On Torvalds' POV towards freedom (Re: On cadence and collaboration)
Sorry that I don't comment on your proposal, as I'm not really the most
indicate, except to say I appreciate it, and I hope it's succesful.
But there's something I'd really like to comment on.
On Wed, Aug 05, 2009 at 10:21:38AM +0100, Mark Shuttleworth wrote:
> I enjoyed
> Linus Torvalds' recent interview where he talked about prejudice against
> Microsoft in the Linux community, and how poisonous it is. The same is
> true of prejudice against Ubuntu here in Debian.
I think you're misscharacterizing Torvalds' statement. He said that hatred is
a disease, but that's a generally agreed upon fact, and I don't think it's the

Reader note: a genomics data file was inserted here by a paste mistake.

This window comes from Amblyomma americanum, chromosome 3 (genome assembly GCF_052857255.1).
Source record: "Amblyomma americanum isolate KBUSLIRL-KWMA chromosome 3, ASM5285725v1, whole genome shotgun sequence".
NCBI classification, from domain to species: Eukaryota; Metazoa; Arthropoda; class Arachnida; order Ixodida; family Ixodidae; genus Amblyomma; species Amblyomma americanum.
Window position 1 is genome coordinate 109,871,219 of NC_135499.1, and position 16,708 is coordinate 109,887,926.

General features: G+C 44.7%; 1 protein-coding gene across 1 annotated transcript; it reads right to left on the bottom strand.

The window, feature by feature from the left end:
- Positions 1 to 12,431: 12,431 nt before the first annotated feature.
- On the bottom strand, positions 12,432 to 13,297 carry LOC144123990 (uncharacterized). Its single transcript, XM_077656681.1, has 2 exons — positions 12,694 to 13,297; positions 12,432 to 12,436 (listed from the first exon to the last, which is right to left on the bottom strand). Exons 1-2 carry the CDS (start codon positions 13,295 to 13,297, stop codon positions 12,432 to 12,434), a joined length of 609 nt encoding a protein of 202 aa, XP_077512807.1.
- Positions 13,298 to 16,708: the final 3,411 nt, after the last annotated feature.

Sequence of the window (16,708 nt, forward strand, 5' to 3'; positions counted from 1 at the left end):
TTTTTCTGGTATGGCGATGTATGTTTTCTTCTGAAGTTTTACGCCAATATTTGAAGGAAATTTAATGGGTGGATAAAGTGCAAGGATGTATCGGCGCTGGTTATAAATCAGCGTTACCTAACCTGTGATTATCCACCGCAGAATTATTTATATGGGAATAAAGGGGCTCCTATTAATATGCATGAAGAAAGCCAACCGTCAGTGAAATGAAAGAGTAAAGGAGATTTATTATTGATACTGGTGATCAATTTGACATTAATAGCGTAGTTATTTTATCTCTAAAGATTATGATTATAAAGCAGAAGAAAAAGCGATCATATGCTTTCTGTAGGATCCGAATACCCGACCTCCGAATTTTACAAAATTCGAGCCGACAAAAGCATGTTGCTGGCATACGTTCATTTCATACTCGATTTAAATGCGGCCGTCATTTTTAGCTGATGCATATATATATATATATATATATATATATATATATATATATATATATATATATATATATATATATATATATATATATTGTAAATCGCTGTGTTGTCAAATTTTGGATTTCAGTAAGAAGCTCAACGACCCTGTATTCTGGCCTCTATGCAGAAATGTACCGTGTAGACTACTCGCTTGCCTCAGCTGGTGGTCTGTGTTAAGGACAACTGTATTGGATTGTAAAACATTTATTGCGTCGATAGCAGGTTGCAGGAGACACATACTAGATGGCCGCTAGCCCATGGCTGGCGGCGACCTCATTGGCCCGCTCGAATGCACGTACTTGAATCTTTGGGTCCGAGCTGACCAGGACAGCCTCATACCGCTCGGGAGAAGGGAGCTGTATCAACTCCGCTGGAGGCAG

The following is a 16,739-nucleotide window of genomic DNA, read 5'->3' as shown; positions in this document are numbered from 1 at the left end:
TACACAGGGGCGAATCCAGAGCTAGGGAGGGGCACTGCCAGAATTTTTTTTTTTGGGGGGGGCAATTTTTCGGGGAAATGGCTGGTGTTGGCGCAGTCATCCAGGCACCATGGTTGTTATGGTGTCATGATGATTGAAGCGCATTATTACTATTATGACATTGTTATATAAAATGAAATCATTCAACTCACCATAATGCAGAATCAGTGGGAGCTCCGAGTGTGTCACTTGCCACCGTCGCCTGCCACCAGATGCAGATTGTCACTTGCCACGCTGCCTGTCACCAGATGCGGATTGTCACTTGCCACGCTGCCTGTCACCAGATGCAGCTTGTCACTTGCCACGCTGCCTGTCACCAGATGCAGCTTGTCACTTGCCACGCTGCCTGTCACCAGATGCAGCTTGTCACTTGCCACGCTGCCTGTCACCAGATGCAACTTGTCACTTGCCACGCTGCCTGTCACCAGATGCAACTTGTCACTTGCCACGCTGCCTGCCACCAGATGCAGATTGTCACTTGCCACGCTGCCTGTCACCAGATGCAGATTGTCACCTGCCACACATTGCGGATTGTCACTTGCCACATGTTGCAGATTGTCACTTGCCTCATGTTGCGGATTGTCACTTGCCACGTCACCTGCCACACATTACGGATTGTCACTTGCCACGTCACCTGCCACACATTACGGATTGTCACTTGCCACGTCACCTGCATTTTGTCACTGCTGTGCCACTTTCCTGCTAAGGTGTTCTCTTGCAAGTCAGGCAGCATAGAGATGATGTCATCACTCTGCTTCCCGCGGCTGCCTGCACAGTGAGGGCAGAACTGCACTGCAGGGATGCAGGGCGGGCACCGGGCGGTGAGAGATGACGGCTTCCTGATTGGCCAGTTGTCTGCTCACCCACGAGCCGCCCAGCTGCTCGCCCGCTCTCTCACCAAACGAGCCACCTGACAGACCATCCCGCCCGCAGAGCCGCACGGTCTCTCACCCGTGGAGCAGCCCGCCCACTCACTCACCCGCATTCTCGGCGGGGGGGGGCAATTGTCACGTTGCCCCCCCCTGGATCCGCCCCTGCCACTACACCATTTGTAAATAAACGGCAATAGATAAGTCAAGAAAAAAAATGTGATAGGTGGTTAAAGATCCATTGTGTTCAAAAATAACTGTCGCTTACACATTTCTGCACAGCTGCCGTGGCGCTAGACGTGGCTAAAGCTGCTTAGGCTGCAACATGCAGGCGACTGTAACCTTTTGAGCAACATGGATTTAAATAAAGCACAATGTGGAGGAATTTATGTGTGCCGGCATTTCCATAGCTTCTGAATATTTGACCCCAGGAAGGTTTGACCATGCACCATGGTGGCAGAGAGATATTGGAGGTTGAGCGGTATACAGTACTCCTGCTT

core of his message. He also said:
"There are ‘extremists’ in the free software world, but that’s one
major reason why I don’t call what I do ‘free software’ any more.
I don’t want to be associated with the people for whom it’s about
exclusion and hatred."
which basically amounts to: "If you speak about freedom, you're an extremist
full of hate".
Torvalds' message is that of an extremist itself. In Torvalds' mind, it is
not conceiveable that people care about freedom out of love, and that they
don't hate anyone because of it.
In his narrow view of reality, standing and defending your rights is the same
thing as hating the person who'd take them away from you.
Mark, since you speak about free software yourself, I assume you don't
adhere to this point of view. I think it would be in your best interest
to watch carefully before subscribing to something this person said.
The DRM opt-in fallacy: "Your data belongs to us. We will decide when (and
how) you may access your data; but nobody's threatening your freedom: we
still allow you to remove your data and not access it at all."